Other than that, I think it should be pretty straightforward. As I said, I will publish a draft of the Implementation Proposal next week and we can continue the conversation :slightly_smiling_face:

This is only a draft of the Implementation Proposal. It is still open for comments and suggestions.

Description

Frontity uses a Koa server to handle the HTTP requests.

Right now, the server only handles the server-side rendering of React and a few other cases:

  • Do React SSR.
  • Serve static assets generated by Webpack in the /static folder.
  • Serve some special files like favicon.ico or robots.txt.

Koa uses middleware functions for configuration. To hook into the Koa server and the SSR process of Frontity, we need to add server extensibility, which means packages are allowed to create middleware functions for Koa and expose the objects/functions used by Frontity in the SSR process so they can be modified.

Glossary

Middleware Functions

The functions of the Koa server, like this one:

app.use(async (ctx) => {
  ctx.body = "Hello World";
});

Koa Context or ctx

The context that middleware functions receive. It is an abstraction on top of the req/res params of Node servers.

Full documentation can be found at https://koajs.com/.

Node-only modules

For Node-only modules I mean:

  • Built-in modules, like fs, path and so on…
  • Packages that are not meant to be sent to the client like koa packages, image optimizers, and so on.

Context / Background

Why do we use Koa for the Frontity server?

We chose Koa instead of other frameworks, like Express, because:

  • It is lighter (half the size of Express) so it is faster for serverless environments.
  • It doesn’t have dynamic imports, so it is perfect for serverless environments.
  • Its middleware functions use a ctx abstraction that it is easier to understand than the req/res objects of Node.
  • Its middleware functions use async/await for next().

The combination of async/await for the next(), which means that the middleware functions have the opportunity to execute twice (from first to last and then from last to first) and the fact that the middleware can never send or “close” the request with something like req.send() but instead rely on mutations of the ctx properties, make Koa middleware especially good for extensibility.

Why do we need to extend the Frontity server?

Frontity packages need to be able to hook into the Frontity server for different reasons:

  • Modify the SSR cycle, to do things like:
    • Change the template used.
    • Modify the root <App> to add a new <Provider> for the whole app.
  • Modify the HTTP response to do things like:
    • Return 301 redirections.
    • Modify the Cache-Control headers.
  • Add new URLs to handle things like:
    • Return static assets, like ads.txt.
    • Proxy requests to other servers, like /wp-content to WordPress.

Right now users are forced to add their own NodeJS server on top of Frontity if they want to modify/control the requests, but that approach is not ideal as I explain in the Existing Solution section.

For the modification/control of the SSR process, we are already adding the different parts to the libraries.frontity namespace as I explain in the Existing Solution section below.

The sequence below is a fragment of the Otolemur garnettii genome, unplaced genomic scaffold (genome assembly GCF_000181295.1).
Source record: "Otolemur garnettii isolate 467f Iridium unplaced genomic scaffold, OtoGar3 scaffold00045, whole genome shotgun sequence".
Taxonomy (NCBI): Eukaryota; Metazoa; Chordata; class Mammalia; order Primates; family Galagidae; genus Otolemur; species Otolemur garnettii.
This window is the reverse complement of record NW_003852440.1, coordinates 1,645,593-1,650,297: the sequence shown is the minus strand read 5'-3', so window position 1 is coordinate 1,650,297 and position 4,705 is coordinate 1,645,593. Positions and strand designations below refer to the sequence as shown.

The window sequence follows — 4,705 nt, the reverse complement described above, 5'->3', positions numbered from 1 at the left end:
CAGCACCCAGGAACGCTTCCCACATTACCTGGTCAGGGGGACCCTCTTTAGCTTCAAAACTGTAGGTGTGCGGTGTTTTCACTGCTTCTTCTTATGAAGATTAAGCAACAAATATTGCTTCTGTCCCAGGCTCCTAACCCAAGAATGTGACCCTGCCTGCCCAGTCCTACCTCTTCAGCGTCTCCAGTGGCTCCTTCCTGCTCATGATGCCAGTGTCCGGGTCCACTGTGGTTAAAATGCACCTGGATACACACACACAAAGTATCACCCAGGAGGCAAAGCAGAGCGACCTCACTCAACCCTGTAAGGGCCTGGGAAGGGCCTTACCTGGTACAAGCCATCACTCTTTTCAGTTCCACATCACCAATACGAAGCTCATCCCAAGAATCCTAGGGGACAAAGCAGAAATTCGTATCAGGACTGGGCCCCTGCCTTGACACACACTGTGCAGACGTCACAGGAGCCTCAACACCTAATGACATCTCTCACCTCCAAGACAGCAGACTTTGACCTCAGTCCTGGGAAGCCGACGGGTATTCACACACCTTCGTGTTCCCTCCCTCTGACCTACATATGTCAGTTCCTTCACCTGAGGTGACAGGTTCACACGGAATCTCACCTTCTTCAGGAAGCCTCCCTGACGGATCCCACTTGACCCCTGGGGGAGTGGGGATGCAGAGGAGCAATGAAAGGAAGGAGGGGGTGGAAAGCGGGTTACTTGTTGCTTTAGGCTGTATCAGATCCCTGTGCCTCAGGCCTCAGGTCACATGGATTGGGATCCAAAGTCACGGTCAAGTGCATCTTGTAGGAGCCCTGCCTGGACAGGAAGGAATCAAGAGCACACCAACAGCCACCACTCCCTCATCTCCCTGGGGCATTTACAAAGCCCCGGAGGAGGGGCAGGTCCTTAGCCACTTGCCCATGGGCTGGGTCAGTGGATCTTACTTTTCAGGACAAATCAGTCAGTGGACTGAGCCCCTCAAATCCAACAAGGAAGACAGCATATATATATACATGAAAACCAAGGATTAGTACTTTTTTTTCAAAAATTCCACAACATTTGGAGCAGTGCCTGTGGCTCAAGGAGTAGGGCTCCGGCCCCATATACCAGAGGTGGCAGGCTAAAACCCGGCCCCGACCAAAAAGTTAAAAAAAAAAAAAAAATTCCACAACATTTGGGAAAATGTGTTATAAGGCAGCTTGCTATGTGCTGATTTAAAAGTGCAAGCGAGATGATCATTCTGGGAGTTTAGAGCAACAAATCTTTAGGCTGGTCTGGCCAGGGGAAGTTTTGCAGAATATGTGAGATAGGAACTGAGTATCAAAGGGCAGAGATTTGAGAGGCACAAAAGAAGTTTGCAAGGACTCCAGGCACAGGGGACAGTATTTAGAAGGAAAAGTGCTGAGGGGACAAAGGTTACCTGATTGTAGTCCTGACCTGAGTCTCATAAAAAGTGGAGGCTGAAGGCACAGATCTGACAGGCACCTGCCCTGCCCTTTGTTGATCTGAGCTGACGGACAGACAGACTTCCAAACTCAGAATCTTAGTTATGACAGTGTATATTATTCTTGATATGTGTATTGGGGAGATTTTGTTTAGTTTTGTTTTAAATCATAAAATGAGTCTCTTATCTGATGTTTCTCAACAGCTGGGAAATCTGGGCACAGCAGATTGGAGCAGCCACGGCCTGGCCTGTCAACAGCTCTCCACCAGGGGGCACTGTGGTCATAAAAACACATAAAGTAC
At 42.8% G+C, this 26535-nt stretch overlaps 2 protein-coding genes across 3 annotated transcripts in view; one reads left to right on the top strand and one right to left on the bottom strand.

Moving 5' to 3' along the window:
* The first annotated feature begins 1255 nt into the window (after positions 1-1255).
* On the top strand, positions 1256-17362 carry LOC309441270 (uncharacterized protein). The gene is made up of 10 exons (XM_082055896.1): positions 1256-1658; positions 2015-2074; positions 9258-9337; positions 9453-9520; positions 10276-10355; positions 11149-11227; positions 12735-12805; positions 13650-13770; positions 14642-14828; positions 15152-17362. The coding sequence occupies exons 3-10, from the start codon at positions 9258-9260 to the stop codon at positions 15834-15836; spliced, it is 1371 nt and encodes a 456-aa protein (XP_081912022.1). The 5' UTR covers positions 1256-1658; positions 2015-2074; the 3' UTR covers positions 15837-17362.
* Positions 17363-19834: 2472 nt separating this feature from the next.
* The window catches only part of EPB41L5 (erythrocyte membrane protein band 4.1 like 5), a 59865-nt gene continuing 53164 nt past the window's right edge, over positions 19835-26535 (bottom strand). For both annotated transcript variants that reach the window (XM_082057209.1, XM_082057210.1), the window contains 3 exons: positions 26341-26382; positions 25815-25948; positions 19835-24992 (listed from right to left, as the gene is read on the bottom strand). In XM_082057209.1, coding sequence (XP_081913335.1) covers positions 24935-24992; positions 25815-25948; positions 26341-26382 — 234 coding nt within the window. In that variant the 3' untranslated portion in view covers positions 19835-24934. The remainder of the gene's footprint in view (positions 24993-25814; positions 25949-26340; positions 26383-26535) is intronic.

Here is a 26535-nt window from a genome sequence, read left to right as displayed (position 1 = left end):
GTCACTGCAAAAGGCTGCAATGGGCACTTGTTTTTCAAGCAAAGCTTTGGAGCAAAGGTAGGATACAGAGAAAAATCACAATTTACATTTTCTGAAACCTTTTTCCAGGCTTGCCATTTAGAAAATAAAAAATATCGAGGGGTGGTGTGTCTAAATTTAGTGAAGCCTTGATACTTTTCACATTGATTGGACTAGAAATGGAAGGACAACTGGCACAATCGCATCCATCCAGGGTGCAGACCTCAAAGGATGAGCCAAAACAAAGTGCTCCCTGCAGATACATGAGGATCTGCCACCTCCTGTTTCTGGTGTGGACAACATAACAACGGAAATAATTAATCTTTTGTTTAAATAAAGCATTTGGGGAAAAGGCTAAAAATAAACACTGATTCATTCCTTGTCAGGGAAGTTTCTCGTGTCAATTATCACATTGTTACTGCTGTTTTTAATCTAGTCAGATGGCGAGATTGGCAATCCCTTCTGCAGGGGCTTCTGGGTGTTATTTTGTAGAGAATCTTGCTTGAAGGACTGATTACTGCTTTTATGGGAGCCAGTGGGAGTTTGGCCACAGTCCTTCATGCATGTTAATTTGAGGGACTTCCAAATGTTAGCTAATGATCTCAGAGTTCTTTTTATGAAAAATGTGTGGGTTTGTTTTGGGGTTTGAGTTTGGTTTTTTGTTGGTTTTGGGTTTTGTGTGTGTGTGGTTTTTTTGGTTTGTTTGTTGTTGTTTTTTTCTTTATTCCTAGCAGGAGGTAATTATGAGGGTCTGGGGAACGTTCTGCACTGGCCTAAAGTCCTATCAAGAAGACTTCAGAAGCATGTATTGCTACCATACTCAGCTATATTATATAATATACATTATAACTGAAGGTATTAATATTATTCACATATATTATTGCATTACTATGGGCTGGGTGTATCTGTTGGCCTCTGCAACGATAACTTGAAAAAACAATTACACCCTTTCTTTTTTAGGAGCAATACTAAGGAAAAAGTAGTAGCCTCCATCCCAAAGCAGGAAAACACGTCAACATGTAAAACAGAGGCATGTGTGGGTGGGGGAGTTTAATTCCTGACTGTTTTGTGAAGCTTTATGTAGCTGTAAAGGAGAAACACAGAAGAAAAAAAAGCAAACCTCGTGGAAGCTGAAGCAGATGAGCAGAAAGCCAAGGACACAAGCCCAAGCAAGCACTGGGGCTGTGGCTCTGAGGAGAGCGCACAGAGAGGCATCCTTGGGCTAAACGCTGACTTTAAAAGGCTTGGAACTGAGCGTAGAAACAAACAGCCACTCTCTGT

Goals

The main goal is that packages can expose middleware functions that:

  1. Can hook and modify the Frontity SSR process.
  2. Can handle other types of requests, apart from the SSR.
  3. Can modify server paramters, like headers.
  4. These packages/features can be used by other Frontity users just by installing the packages.

Out of Scope

Even though this is called “Server Extensibility”, these middleware functions run only on the HTTP requests. It is out of the scope the hooking and modification of the build process:

  • Modifying the settings with code.
  • Modifying/extending Webpack.
  • Modifying/extending Babel.

Those will be managed with code and/or configuration in the frontity.config.js files, which are planned to be run during the build process.

Existing Solution / Workaround

Controlling the Node server

Right now people that need to hook into the NodeJS server is using the function exposed in build/server.js as a middleware for a NodeJS server which runs on top.

const frontity = require("./build/server.js").default;
const http = require("http");
const server = http.createServer(frontity);
server.listen(3000);
console.log("Listening on port 3000");

That way, they can add more behavior to the NodeJS server as they please. For example, change the headers of the static assets.

const addStaticHeaders = (req, res) => {
  const matched = /^\/static\//.url.match(regex);
  if (matched) res.setHeader("Cache-Control", "max-age=31536000");
};

But, this is not extensible. Other users of Frontity can’t add a package that adds this functionality and configure it in their frontity.settings.js file.

Also, if people use their own framework to control these middleware functions on top of the Frontity server, they are adding unnecessary layers because Frontity is already running a server powered by Koa.

Modifying the SSR

There is an ongoing process of exposing the parts involved in the SSR in libraries.frontity as part of the AMP package, which means the SSR will be able to be modified from the init and beforeSSR actions.

For example, to modify the template you could do:

import myTemplate from "./my-template";